• To minimize EMI/RFI radiation, use shielded twisted pair cables for the field connections, including the field power and all device connections. For both the internal and external portions of the cable, the shield should be grounded to the enclosure at its point of entry/exit – and nowhere else. If you use enclosure-mounted connectors, reserve a connector pin for the shield and electrically connect it directly to the enclosure. In fact, for all cables that enter or pass through your enclosure, their shields should be grounded at the enclosure wall – but nowhere else. For both internal and external cables, the shield at the other end of the cable should be left unconnected. The single-point connection prevents current flow in the cable's shield, eliminating noise radiation from the shield. Usually, to mitigate an EMI or RFI problem, the first thing to look for are cables whose shields might inadvertently be carrying signal or drive current.
  • It is not as important to use twisted pair for the Docking Panel or PDQ Board power cables as it is for the PWM power and output cables, but it is good practice for all internal power cables to also use twisted pair or shielded twisted pair cable. Ground the shield at the point of connection to the Docking Panel if you are using it, or to the PDQ Board if you are powering it directly with +5V. Keeping the power return path close to the power lines, by using twisted cable, greatly limits the radiated noise form power line current fluctuations.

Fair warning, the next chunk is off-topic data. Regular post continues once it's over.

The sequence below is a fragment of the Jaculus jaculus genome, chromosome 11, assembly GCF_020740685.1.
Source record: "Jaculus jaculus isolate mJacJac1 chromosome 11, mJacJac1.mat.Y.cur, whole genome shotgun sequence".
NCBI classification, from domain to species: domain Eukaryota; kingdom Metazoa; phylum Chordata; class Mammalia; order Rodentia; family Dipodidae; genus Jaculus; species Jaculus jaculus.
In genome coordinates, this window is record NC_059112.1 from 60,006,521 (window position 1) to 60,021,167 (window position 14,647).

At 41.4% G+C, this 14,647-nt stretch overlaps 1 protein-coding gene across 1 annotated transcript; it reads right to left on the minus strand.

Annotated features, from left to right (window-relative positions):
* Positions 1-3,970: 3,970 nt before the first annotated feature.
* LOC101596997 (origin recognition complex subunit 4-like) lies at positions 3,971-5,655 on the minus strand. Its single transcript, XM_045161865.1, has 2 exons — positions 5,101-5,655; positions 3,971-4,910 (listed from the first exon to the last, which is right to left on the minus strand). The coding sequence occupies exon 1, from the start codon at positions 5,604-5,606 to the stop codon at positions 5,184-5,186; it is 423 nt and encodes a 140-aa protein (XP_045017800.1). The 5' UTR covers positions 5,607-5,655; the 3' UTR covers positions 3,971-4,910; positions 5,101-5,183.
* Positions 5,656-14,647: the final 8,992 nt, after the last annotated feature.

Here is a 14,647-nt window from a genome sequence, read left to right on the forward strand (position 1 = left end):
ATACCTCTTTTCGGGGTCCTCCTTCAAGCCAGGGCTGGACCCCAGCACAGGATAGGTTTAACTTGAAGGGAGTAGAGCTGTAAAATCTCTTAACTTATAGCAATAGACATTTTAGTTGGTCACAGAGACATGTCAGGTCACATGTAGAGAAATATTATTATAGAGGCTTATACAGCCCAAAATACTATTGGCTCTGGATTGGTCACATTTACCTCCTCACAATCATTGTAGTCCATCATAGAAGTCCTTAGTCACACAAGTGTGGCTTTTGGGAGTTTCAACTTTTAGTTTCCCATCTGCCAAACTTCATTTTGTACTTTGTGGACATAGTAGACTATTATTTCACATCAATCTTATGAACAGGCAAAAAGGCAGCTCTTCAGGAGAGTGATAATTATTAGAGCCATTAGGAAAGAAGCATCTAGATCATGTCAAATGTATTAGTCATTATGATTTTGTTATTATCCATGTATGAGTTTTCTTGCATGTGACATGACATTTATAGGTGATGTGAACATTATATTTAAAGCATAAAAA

• You can further mitigate noise by connecting the Docking Panel and PDQ Board assembly directly to your enclosure's ground. On the Docking Panel and PDQ Board, the digital ground signal is connected to the boards' frame grounds (the metalization of the mounting holes), so that mounting a stack of boards using aluminum standoffs to the enclosure grounds it to the enclosure. Even so, you should not assume good electrical contact by the standoffs, but instead make a separate, deliberate, reliable wired ground connection from the board to the enclosure.
  • If you run AC mains power into the enclosure, directly connect the AC ground line to the enclosure, and run an additional failsafe wire from the AC ground line connector to the Docking Panel/PDQ Board ground as shown in the diagram.
  • The diagram shows the ideal grounding at the point of the controller: a single bolt to the enclosure provides a star ground connection for the controller's frame and power return terminal, the AC line, the external field supply, and the shield of the controller's power cable.

The grounding techniques described here may be used to reduce EMI whatever the microcontroller or computer you are using, whether one of Mosaic's embedded controllers, a PIC, Arduino, or Raspberry Pi computer. These techniques should help limit PWM noise and eliminate radiated EMI.

to increase the board's current capability as discussed below
This page is about: Preventing EMI and Reducing Noise from High Current PWM Signals – Effective use of single point grounding and shielded twisted pair wiring prevents noise and reduces interference from high frequency, high current PWM (pulse width modulation) signals. limiting noise, mitigating PWM noise, eliminating EMI/RFI from PWM signals, reduce PWM noise